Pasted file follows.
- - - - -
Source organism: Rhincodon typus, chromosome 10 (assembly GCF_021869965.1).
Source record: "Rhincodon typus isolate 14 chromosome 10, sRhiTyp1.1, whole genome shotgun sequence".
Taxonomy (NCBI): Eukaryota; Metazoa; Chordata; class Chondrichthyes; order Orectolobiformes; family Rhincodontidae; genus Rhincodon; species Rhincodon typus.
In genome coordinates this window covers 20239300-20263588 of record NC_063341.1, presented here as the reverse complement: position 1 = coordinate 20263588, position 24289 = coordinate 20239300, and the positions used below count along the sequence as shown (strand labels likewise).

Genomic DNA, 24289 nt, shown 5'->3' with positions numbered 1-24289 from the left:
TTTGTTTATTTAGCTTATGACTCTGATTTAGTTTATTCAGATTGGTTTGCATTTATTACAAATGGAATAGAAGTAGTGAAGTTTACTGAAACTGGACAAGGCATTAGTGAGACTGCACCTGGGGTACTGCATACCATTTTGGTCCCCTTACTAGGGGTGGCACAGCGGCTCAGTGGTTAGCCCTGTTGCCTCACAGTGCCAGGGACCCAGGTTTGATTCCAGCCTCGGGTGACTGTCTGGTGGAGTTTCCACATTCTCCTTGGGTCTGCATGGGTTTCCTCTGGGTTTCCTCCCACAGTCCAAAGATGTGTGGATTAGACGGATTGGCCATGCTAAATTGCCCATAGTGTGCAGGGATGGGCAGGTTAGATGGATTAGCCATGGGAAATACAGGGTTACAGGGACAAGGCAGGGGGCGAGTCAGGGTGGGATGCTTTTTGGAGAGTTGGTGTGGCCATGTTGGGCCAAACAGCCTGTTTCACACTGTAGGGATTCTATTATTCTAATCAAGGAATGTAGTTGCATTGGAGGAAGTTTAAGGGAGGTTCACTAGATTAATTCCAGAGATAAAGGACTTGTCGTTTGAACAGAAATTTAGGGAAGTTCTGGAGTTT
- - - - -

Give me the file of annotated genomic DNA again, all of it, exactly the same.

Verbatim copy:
Source organism: Rhincodon typus, chromosome 10 (assembly GCF_021869965.1).
Source record: "Rhincodon typus isolate 14 chromosome 10, sRhiTyp1.1, whole genome shotgun sequence".
Taxonomy (NCBI): Eukaryota; Metazoa; Chordata; class Chondrichthyes; order Orectolobiformes; family Rhincodontidae; genus Rhincodon; species Rhincodon typus.
In genome coordinates this window covers 20239300-20263588 of record NC_063341.1, presented here as the reverse complement: position 1 = coordinate 20263588, position 24289 = coordinate 20239300, and the positions used below count along the sequence as shown (strand labels likewise).

Genomic DNA, 24289 nt, shown 5'->3' with positions numbered 1-24289 from the left:
TTTGTTTATTTAGCTTATGACTCTGATTTAGTTTATTCAGATTGGTTTGCATTTATTACAAATGGAATAGAAGTAGTGAAGTTTACTGAAACTGGACAAGGCATTAGTGAGACTGCACCTGGGGTACTGCATACCATTTTGGTCCCCTTACTAGGGGTGGCACAGCGGCTCAGTGGTTAGCCCTGTTGCCTCACAGTGCCAGGGACCCAGGTTTGATTCCAGCCTCGGGTGACTGTCTGGTGGAGTTTCCACATTCTCCTTGGGTCTGCATGGGTTTCCTCTGGGTTTCCTCCCACAGTCCAAAGATGTGTGGATTAGACGGATTGGCCATGCTAAATTGCCCATAGTGTGCAGGGATGGGCAGGTTAGATGGATTAGCCATGGGAAATACAGGGTTACAGGGACAAGGCAGGGGGCGAGTCAGGGTGGGATGCTTTTTGGAGAGTTGGTGTGGCCATGTTGGGCCAAACAGCCTGTTTCACACTGTAGGGATTCTATTATTCTAATCAAGGAATGTAGTTGCATTGGAGGAAGTTTAAGGGAGGTTCACTAGATTAATTCCAGAGATAAAGGACTTGTCGTTTGAACAGAAATTTAGGGAAGTTCTGGAGTTT